David Clark ended his silence for the first time since being dismissed from the Cabinet last month to tell The Independent he believes the Government would be wrong to drop the Bill for a statutory right to roam on private moorland and mountains.
Ministers fear that Tory peers intend to block legislation in protest at the Government's Bill to remove the voting rights of hereditary peers in the Upper House without saying how they would replace them. A Whitehall source said: "There is no guillotine to cut short debate in the Lords We are having to drop Bills."
Other legislation likely to be delayed includes the setting up of a Food Standards Agency and the establishment of a new City watchdog - the Financial Services Authority. The Home Secretary, Jack Straw, has also had to jettison one of his law and order measures, and John Prescott, the Deputy Prime Minister, has conceded that he will have to delay a transport measure. Local government reforms could also be delayed.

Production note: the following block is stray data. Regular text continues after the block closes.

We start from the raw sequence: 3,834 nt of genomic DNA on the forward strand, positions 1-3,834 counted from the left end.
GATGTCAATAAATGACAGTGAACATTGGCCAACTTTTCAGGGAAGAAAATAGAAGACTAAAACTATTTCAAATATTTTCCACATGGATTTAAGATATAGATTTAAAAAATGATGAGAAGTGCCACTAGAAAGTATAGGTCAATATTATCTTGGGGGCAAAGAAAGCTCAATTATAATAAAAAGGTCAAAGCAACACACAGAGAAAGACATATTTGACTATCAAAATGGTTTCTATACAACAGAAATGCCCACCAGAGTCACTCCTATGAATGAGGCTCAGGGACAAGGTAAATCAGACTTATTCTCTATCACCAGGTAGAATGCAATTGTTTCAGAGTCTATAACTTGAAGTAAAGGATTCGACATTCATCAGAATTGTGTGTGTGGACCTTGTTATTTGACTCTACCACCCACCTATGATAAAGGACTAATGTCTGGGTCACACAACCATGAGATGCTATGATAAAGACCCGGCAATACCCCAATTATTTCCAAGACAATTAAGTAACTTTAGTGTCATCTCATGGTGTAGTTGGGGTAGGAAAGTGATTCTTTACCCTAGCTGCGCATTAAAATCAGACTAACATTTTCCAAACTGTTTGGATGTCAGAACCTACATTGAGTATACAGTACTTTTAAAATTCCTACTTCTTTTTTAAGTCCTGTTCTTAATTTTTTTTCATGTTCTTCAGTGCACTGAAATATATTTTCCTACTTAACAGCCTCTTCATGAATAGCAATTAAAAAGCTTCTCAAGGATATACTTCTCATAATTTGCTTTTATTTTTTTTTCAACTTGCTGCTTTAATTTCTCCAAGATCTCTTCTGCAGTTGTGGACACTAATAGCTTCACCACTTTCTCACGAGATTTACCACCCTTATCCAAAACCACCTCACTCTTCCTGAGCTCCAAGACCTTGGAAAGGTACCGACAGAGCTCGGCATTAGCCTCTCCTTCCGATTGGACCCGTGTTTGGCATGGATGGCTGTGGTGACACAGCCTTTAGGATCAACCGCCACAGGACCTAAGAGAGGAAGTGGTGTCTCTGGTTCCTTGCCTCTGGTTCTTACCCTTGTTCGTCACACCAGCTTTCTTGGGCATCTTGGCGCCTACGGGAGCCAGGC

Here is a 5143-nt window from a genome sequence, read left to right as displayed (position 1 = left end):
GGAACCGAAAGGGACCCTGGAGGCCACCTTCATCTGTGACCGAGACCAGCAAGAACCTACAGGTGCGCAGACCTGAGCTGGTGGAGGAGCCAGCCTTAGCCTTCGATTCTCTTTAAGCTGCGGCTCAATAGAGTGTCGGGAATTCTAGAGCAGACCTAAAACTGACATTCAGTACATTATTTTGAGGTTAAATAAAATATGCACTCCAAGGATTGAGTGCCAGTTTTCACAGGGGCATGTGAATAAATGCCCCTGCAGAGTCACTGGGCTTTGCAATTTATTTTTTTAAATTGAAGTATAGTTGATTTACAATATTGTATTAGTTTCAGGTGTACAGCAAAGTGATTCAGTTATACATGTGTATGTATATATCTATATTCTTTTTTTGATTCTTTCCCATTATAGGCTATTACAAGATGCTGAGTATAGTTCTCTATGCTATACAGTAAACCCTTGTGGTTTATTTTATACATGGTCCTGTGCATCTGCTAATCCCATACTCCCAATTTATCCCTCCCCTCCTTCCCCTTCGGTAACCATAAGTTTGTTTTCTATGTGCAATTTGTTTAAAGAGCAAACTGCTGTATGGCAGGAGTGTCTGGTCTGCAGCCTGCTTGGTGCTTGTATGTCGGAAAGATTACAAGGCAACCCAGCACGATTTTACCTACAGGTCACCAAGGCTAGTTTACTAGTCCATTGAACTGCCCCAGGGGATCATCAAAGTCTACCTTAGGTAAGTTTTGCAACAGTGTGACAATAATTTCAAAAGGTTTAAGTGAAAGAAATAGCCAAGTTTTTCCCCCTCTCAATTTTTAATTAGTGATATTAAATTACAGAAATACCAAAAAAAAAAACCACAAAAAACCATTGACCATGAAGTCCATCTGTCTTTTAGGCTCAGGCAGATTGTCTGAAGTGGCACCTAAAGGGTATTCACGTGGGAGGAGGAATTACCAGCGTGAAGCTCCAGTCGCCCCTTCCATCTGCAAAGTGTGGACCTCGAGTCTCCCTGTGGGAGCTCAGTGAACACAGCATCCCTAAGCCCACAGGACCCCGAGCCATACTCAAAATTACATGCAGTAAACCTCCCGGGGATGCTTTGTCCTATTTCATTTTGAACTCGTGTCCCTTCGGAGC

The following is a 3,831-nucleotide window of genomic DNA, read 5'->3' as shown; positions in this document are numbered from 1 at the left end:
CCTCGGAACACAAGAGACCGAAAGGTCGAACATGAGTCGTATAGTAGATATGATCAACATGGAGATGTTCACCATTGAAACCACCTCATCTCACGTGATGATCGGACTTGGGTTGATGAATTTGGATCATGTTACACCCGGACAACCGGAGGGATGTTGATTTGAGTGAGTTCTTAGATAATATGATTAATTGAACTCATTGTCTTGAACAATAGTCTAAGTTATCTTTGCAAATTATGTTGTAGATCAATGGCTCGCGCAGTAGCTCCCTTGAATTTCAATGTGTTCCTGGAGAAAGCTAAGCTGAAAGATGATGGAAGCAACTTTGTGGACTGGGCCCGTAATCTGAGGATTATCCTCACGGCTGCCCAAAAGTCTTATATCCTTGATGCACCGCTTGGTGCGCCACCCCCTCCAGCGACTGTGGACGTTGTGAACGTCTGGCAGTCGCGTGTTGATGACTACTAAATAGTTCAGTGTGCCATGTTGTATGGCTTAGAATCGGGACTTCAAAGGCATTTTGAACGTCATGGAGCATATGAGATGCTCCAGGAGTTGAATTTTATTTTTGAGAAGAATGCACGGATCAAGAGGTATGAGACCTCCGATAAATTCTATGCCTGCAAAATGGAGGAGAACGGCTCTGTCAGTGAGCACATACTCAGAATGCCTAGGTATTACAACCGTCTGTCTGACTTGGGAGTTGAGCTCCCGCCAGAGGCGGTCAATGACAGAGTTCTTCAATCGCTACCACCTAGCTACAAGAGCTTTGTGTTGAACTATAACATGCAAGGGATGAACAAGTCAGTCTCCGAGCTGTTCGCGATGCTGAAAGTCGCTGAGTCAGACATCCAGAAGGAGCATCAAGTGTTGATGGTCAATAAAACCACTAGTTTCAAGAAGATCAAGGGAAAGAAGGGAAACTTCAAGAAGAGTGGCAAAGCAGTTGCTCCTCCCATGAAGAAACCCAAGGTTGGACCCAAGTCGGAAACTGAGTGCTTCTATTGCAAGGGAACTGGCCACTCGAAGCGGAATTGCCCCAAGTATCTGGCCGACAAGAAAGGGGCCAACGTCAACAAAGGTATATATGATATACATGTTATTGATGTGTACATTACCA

The decision to abandon legislation on the right to roam will be seen as a concession to big landowners and the countryside lobby. Mr Clark, former chancellor of the Duchy of Lancaster, is planning to campaign against attempts to water down election pledges on the issue.
Mr Clark said: "I have always been associated with a right to roam. I still believe passionately in it. I remain unconvinced that there can be a concordat with the landowners about it.
"At the end of the day, there will have to be legislation. The National Farmers Union is suggested that people should not even be allowed to picnic."
He is also furious about plans to delay, for at least 12 months, freedom of information legislation that he was responsible for drafting.Reuse content